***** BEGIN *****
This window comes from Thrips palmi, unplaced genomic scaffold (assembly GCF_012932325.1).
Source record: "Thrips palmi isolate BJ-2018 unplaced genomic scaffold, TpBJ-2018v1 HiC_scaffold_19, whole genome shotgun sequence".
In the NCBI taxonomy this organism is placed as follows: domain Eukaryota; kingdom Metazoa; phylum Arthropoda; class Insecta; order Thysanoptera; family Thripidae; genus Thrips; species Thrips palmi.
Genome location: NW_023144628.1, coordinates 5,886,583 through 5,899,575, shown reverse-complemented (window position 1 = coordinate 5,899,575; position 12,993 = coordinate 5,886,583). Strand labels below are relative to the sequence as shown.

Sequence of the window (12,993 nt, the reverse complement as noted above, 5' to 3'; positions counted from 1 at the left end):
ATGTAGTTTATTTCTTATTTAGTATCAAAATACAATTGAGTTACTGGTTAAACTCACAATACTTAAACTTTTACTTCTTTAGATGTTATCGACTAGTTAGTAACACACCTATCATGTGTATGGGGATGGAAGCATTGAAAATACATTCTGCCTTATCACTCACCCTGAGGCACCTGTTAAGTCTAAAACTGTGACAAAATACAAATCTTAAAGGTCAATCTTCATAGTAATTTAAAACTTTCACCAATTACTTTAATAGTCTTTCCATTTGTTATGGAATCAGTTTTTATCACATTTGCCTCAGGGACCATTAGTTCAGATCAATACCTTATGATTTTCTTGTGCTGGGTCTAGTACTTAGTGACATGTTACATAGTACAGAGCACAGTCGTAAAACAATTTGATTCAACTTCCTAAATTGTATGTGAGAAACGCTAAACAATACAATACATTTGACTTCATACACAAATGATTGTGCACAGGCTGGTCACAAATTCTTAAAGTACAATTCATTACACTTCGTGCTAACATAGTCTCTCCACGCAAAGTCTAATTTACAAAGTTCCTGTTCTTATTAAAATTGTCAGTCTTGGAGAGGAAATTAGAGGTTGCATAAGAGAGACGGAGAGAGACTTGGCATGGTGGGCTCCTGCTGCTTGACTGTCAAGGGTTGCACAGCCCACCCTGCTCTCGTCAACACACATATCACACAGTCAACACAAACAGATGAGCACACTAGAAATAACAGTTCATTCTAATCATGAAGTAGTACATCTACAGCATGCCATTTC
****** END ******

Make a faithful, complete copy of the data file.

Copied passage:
This window comes from Thrips palmi, unplaced genomic scaffold (assembly GCF_012932325.1).
Source record: "Thrips palmi isolate BJ-2018 unplaced genomic scaffold, TpBJ-2018v1 HiC_scaffold_19, whole genome shotgun sequence".
In the NCBI taxonomy this organism is placed as follows: domain Eukaryota; kingdom Metazoa; phylum Arthropoda; class Insecta; order Thysanoptera; family Thripidae; genus Thrips; species Thrips palmi.
Genome location: NW_023144628.1, coordinates 5,886,583 through 5,899,575, shown reverse-complemented (window position 1 = coordinate 5,899,575; position 12,993 = coordinate 5,886,583). Strand labels below are relative to the sequence as shown.

Sequence of the window (12,993 nt, the reverse complement as noted above, 5' to 3'; positions counted from 1 at the left end):
ATGTAGTTTATTTCTTATTTAGTATCAAAATACAATTGAGTTACTGGTTAAACTCACAATACTTAAACTTTTACTTCTTTAGATGTTATCGACTAGTTAGTAACACACCTATCATGTGTATGGGGATGGAAGCATTGAAAATACATTCTGCCTTATCACTCACCCTGAGGCACCTGTTAAGTCTAAAACTGTGACAAAATACAAATCTTAAAGGTCAATCTTCATAGTAATTTAAAACTTTCACCAATTACTTTAATAGTCTTTCCATTTGTTATGGAATCAGTTTTTATCACATTTGCCTCAGGGACCATTAGTTCAGATCAATACCTTATGATTTTCTTGTGCTGGGTCTAGTACTTAGTGACATGTTACATAGTACAGAGCACAGTCGTAAAACAATTTGATTCAACTTCCTAAATTGTATGTGAGAAACGCTAAACAATACAATACATTTGACTTCATACACAAATGATTGTGCACAGGCTGGTCACAAATTCTTAAAGTACAATTCATTACACTTCGTGCTAACATAGTCTCTCCACGCAAAGTCTAATTTACAAAGTTCCTGTTCTTATTAAAATTGTCAGTCTTGGAGAGGAAATTAGAGGTTGCATAAGAGAGACGGAGAGAGACTTGGCATGGTGGGCTCCTGCTGCTTGACTGTCAAGGGTTGCACAGCCCACCCTGCTCTCGTCAACACACATATCACACAGTCAACACAAACAGATGAGCACACTAGAAATAACAGTTCATTCTAATCATGAAGTAGTACATCTACAGCATGCCATTTC